Panaeolus in NZ

Panaeolus are brown mushrooms characterised by black (or dark brown) spores and the sides of the gills with a mottled appearance. The caps have a minutely sparkly appearance (hand-lens) as a consequence of spherical cap cells, unlike the filamentous hyphae found in the cap of many (dark spored) fungi. In this respect they are superficially similar to members of the psathyrellaceae, but phylogenetically Panaeolus is closer to the brown spored bolbitaceae. They are saprobes on soil and dung and all introduced except P. fimbriatus and perhaps P. nirimbii. The hallucinogenic P. cyanescens (=Copelandia cyanescens) is said to occur in New Zealand (in Taranaki dunes) but there is no confirmed material in the national collection and it is possible the reports are erroneous and refer to one of the indigenous Psilocybe species in the Psilocybe subaeruginosa/cyanescens complex on decaying wood, or perhaps Panaeolus antillarum on horse/donkey dung. The common name 'Blue meanies' is used for P. cyanescens elsewhere, but in New Zealand has been used for the secotioid and hallucinogenic Psilocybe weraroa. P. cinctulus is also hallucnogenic, and confirmed as present. P. subfirmus is also recorded but without accessible material or photograph. It may have been confused with P. acuminatus but it is confirmed from sub-antarctic islands. P. semiovatus is also recorded on horse/donkey dung but records may be misidentifications of P. antillarum (without a ring). A number of other species names have been used (P. sphinctrinus, P. campanulatus) but I believe it's possible the use of those names (in NZ) refer to environmental/developmental variants of other species. It seems the the presence/absence of veilar remnants on the cap edge is variable. The status of P. olivaceous is also questionable as sequence data do not confirm a unique interpretation of that name. Indeed the current GenBank sequence data imply much confusion in the application of names commonly applied to Panaeolus species. In general Panaeolus species could possibly be confused with other small, pale brown mushrooms, such as Conocybe, Agrocybe, Stropharia, Psathyrella , Psilocybe, and Deconica.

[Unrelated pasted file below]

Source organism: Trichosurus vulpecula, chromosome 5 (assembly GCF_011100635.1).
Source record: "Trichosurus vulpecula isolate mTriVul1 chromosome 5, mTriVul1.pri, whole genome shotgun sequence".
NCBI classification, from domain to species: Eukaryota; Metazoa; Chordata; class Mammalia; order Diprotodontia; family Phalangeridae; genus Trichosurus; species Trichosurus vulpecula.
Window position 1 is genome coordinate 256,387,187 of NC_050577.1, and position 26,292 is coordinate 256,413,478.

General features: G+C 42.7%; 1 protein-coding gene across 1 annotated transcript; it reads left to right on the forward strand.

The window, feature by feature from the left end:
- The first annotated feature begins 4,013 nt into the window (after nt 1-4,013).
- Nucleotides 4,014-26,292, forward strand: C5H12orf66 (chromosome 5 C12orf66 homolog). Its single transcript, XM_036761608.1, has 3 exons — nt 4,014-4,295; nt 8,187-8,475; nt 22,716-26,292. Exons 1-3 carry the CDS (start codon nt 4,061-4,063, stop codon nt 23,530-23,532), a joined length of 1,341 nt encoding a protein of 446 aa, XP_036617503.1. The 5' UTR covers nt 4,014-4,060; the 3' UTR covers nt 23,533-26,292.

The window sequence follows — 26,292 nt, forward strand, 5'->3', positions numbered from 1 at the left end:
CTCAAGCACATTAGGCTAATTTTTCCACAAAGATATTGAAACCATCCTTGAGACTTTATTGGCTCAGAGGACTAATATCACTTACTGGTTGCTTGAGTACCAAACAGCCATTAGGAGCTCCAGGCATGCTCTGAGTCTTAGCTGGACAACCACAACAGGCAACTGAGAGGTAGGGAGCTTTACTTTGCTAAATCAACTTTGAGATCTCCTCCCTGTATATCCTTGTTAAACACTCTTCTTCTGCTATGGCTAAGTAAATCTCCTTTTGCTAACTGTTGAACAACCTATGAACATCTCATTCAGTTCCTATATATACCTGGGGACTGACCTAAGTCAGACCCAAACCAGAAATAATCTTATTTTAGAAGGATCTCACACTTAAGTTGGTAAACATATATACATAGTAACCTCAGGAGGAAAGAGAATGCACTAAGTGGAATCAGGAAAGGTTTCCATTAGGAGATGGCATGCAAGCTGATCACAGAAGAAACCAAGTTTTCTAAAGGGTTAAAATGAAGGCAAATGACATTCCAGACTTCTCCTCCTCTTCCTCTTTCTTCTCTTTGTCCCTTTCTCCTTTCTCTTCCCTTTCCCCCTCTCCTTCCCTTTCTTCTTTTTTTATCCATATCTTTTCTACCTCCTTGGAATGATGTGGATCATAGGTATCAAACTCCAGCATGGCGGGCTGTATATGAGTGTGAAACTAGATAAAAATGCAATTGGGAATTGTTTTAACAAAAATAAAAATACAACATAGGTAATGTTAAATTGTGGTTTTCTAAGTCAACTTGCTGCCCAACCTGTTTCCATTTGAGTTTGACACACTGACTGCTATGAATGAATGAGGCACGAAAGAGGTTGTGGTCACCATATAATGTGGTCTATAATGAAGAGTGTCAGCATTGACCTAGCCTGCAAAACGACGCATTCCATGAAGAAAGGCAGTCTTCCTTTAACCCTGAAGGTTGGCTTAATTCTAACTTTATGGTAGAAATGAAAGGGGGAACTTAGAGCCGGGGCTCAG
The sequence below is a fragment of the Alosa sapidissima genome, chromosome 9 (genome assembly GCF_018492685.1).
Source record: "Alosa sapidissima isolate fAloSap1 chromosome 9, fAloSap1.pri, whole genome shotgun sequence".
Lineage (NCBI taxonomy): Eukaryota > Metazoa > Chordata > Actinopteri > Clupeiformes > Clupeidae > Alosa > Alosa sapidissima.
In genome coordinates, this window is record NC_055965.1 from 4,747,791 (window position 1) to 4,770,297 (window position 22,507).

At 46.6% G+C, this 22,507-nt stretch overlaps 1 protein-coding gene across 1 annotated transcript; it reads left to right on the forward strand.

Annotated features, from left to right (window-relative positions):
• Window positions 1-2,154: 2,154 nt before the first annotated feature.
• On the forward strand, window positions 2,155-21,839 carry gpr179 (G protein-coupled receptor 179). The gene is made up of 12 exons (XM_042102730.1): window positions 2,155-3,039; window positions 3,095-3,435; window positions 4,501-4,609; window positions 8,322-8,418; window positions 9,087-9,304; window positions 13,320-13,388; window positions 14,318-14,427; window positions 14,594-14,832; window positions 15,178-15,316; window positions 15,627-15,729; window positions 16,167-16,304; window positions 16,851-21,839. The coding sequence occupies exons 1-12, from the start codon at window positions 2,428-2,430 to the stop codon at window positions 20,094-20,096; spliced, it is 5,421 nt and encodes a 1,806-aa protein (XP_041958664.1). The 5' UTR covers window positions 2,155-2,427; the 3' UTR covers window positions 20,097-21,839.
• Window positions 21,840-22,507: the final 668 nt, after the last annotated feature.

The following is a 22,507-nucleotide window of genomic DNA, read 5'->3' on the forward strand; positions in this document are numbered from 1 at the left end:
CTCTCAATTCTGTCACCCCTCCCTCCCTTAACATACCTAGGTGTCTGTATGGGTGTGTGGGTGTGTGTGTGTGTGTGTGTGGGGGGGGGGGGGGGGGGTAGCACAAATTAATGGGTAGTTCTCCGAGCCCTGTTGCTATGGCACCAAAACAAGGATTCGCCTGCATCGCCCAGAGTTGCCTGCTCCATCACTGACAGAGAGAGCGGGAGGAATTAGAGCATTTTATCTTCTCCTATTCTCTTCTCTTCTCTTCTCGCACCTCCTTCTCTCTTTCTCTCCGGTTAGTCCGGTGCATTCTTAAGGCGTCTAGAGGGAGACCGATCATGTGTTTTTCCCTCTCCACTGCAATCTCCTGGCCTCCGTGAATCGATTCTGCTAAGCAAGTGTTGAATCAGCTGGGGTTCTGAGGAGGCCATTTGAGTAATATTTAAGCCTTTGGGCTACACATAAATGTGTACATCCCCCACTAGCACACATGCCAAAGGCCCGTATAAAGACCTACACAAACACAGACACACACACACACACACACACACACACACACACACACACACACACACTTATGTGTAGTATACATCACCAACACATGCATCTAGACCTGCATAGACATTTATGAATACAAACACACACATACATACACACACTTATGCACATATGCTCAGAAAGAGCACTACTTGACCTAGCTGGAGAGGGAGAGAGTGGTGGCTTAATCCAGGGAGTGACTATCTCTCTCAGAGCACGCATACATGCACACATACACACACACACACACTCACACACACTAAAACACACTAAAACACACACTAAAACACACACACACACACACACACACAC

Growing on rotten wood

Panaeolus fimbriatus


Growing on soil or dung



Fruitbody secotioid, long and thin

Panaeolopsis nirimbii


Fruitbody with expanded cap and normal gills



Gills brown, spores distinctly verrucose, in lawns and parks

Panaeolus foenisecii


Gills grey/black, spores smooth or minutely rugulose, on soil, dung or wood chips



Stem with appendiculate ring, stem 80-200 mm and cap 30-800 mm. If similar but without ring then P. antillarum or P. subfirmus

P. semiovatus


Stem without ring, smaller stature



Spores minutely rugulose (requires oil immersion)

P. olivaceus


Spores smooth



Gills with thick walled cystidia, frb blueing (see also P. cinctulus & Psilocybe)

P. cyanescens


Gills without thick walled cystidia



Spores < 15um long on average. Cap perimeter without veilar remnants



Spores > 16um long on average. Veilar remnants present or not.



Stem 1.5-3mm diam., cap remaining convex. Spore Q > 1.6.

P. acuminatus


Stem 3-8mm. diam, cap becoming flattened (sometimes faint blueing of stem). Spore Q < 1.6.  

P. cinctulus


On dung. Cap not hygrophanous. Perimeter often with veil remnants.Spores < 17um.

P. papilionaceus


In grassland (with cows/sheep), large (like P. semiovatus), cap hygrophanous. Spores often > 17um

P. subfirmus

Posted on July 27, 2016 09:45 PM by cooperj cooperj


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